Beyond the Blues: New Poems by American Negroes

By Rosey E. Pool | Go to book overview
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GWENDOLYN BROOKS

was born on June 7th, 1917, at Topeka, Kansas, but has lived in Chicago practically all her life.

Her writing won her an American Academy of Letters Award, Guggenheim Fellowships, and the distinction of being a 'famous first,' namely, the recipient, in 1949, of the Pulitzer Prize for Poetry. She was given the Prize for her volume ANNIE ALLEN ( Harper & Bros.). The honour of this distinction had never before been given to a non-white American. In private life she is Mrs. Henry Blakely and has a son and a daughter. These poems from her latest volume, THE BEAN EATERS, are reprinted by permission of Harper & Bros., New York, 1960.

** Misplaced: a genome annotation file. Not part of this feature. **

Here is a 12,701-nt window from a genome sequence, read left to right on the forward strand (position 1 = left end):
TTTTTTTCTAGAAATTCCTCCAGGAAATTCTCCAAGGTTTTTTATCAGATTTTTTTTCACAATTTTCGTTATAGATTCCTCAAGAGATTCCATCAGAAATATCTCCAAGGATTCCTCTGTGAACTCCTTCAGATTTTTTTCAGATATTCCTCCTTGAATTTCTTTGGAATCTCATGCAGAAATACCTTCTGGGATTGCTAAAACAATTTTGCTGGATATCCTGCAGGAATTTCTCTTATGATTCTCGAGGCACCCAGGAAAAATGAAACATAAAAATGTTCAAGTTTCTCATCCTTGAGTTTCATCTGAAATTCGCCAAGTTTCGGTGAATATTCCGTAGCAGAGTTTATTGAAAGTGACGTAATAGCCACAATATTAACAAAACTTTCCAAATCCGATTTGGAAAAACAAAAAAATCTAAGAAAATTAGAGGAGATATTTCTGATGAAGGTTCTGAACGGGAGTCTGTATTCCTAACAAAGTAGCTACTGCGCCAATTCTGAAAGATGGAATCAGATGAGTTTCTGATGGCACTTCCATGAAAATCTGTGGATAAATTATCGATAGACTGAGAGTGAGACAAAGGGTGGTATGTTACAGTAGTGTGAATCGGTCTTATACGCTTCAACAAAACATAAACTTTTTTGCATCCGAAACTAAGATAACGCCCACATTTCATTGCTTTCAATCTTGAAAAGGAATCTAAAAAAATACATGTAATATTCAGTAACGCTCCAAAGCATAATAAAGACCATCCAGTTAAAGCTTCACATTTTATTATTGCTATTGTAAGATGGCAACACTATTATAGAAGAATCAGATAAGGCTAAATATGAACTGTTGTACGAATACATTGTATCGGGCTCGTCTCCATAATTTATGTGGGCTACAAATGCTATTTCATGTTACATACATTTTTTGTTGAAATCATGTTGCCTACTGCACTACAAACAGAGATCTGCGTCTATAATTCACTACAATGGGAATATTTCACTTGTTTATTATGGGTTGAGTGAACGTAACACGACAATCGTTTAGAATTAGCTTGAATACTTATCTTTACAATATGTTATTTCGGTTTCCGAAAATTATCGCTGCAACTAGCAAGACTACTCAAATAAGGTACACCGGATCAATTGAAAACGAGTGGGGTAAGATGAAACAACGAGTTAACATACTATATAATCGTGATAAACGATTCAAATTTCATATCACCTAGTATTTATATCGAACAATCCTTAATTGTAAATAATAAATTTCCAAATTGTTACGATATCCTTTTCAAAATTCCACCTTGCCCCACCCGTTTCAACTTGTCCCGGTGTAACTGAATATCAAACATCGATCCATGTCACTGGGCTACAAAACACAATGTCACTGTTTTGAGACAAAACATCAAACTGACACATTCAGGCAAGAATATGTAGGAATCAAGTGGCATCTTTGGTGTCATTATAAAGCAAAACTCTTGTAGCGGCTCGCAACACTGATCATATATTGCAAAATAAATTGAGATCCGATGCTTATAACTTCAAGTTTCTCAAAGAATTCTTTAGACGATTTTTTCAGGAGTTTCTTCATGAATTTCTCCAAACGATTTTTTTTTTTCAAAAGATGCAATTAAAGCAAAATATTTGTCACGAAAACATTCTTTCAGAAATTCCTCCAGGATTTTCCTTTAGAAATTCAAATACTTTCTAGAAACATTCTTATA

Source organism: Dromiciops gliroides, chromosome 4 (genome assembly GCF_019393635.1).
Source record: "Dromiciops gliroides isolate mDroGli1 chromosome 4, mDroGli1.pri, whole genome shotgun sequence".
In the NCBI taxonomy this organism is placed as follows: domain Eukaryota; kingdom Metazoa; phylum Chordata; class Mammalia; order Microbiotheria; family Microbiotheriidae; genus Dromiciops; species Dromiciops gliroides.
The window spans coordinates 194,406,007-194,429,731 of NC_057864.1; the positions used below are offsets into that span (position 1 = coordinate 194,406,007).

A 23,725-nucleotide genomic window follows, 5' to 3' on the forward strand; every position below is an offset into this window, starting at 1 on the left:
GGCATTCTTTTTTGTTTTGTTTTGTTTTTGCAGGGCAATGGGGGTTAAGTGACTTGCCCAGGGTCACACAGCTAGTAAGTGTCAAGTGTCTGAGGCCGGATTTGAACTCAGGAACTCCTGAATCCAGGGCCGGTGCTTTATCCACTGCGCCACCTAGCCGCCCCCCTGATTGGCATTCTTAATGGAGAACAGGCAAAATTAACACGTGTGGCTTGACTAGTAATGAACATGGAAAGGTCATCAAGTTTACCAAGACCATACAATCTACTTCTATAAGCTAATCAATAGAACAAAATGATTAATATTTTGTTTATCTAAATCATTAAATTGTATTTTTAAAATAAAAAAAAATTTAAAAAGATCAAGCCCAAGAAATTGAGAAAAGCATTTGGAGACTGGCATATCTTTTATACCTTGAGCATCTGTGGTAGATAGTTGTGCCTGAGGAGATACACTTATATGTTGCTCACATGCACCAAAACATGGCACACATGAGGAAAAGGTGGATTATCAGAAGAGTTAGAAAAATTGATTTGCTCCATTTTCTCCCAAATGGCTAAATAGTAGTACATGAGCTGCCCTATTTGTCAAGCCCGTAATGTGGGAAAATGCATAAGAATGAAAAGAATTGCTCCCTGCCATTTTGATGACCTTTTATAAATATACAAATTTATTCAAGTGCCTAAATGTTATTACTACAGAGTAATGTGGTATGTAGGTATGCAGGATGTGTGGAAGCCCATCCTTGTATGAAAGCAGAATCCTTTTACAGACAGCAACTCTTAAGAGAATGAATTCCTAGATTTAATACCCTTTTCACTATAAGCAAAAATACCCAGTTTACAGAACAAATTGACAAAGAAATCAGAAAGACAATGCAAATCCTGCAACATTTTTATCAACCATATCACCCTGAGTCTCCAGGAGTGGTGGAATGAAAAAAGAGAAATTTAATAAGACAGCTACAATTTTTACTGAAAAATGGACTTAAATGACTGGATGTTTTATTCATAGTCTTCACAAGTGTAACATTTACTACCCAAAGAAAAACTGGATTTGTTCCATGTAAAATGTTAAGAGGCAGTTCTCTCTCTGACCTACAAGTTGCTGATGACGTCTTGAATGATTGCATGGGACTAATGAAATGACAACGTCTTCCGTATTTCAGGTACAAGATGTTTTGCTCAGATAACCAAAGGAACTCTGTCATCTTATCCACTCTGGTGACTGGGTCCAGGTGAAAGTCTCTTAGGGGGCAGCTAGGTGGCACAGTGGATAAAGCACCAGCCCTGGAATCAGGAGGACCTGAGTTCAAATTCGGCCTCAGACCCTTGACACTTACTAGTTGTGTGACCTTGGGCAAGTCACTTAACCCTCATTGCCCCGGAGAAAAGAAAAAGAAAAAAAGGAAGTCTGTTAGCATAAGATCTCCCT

THE EGG BOILER

Being you, you cut your poetry from wood.
The boiling of an egg is heavy art.
You come upon it as an artist should,
With rich-eyed passion, and with straining heart.
We fools, we cut our poems out of air,
Night colour, wind soprano, and such stuff.
And sometimes weightlessness is much to bear.
You mock it, though, you name it Not Enough.
The egg, spooned gently to the avid pan,
And left the strict three minutes, or the four,
Is your Enough and art for any man.
We fools give courteous ear--then cut some more,
Shaping a gorgeous Nothingness from cloud.
You watch us, eat your egg, and laugh aloud.


WE REAL COOL

The Pool Players
Seven at the Golden Shovel

We real cool. We
Left school. We

Lurk late. We
Strike straight. We

-51-

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